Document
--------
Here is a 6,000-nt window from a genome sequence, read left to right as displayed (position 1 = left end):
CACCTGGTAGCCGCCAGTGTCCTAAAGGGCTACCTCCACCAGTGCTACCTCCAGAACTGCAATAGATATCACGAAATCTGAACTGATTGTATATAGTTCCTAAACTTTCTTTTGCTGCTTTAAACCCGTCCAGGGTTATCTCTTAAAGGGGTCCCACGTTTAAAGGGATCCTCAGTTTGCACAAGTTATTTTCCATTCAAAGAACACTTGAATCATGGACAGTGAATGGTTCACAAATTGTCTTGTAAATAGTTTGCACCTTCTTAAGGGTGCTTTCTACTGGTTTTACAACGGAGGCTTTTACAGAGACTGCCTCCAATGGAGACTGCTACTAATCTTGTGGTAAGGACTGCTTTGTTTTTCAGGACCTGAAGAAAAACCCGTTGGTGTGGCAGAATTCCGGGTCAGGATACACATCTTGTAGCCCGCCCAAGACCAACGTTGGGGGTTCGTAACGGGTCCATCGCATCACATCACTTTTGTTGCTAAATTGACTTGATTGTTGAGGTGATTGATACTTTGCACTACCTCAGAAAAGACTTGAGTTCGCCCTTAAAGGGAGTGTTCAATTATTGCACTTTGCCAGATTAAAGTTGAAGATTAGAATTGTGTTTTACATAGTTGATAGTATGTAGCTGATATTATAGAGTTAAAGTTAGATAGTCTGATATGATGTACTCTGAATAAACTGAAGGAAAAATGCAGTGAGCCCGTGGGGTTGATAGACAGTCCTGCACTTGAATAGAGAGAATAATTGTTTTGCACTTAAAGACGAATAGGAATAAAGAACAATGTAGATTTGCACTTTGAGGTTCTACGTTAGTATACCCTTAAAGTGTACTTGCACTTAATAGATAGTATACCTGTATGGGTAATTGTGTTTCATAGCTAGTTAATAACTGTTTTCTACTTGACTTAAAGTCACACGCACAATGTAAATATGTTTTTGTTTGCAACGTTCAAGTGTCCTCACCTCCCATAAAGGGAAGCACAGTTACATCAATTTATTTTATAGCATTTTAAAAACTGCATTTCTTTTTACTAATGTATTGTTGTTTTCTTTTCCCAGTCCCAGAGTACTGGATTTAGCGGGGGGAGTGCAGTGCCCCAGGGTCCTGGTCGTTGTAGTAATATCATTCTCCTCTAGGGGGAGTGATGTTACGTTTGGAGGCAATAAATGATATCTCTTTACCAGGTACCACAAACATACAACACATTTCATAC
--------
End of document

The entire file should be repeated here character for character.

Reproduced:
Here is a 6,000-nt window from a genome sequence, read left to right as displayed (position 1 = left end):
CACCTGGTAGCCGCCAGTGTCCTAAAGGGCTACCTCCACCAGTGCTACCTCCAGAACTGCAATAGATATCACGAAATCTGAACTGATTGTATATAGTTCCTAAACTTTCTTTTGCTGCTTTAAACCCGTCCAGGGTTATCTCTTAAAGGGGTCCCACGTTTAAAGGGATCCTCAGTTTGCACAAGTTATTTTCCATTCAAAGAACACTTGAATCATGGACAGTGAATGGTTCACAAATTGTCTTGTAAATAGTTTGCACCTTCTTAAGGGTGCTTTCTACTGGTTTTACAACGGAGGCTTTTACAGAGACTGCCTCCAATGGAGACTGCTACTAATCTTGTGGTAAGGACTGCTTTGTTTTTCAGGACCTGAAGAAAAACCCGTTGGTGTGGCAGAATTCCGGGTCAGGATACACATCTTGTAGCCCGCCCAAGACCAACGTTGGGGGTTCGTAACGGGTCCATCGCATCACATCACTTTTGTTGCTAAATTGACTTGATTGTTGAGGTGATTGATACTTTGCACTACCTCAGAAAAGACTTGAGTTCGCCCTTAAAGGGAGTGTTCAATTATTGCACTTTGCCAGATTAAAGTTGAAGATTAGAATTGTGTTTTACATAGTTGATAGTATGTAGCTGATATTATAGAGTTAAAGTTAGATAGTCTGATATGATGTACTCTGAATAAACTGAAGGAAAAATGCAGTGAGCCCGTGGGGTTGATAGACAGTCCTGCACTTGAATAGAGAGAATAATTGTTTTGCACTTAAAGACGAATAGGAATAAAGAACAATGTAGATTTGCACTTTGAGGTTCTACGTTAGTATACCCTTAAAGTGTACTTGCACTTAATAGATAGTATACCTGTATGGGTAATTGTGTTTCATAGCTAGTTAATAACTGTTTTCTACTTGACTTAAAGTCACACGCACAATGTAAATATGTTTTTGTTTGCAACGTTCAAGTGTCCTCACCTCCCATAAAGGGAAGCACAGTTACATCAATTTATTTTATAGCATTTTAAAAACTGCATTTCTTTTTACTAATGTATTGTTGTTTTCTTTTCCCAGTCCCAGAGTACTGGATTTAGCGGGGGGAGTGCAGTGCCCCAGGGTCCTGGTCGTTGTAGTAATATCATTCTCCTCTAGGGGGAGTGATGTTACGTTTGGAGGCAATAAATGATATCTCTTTACCAGGTACCACAAACATACAACACATTTCATAC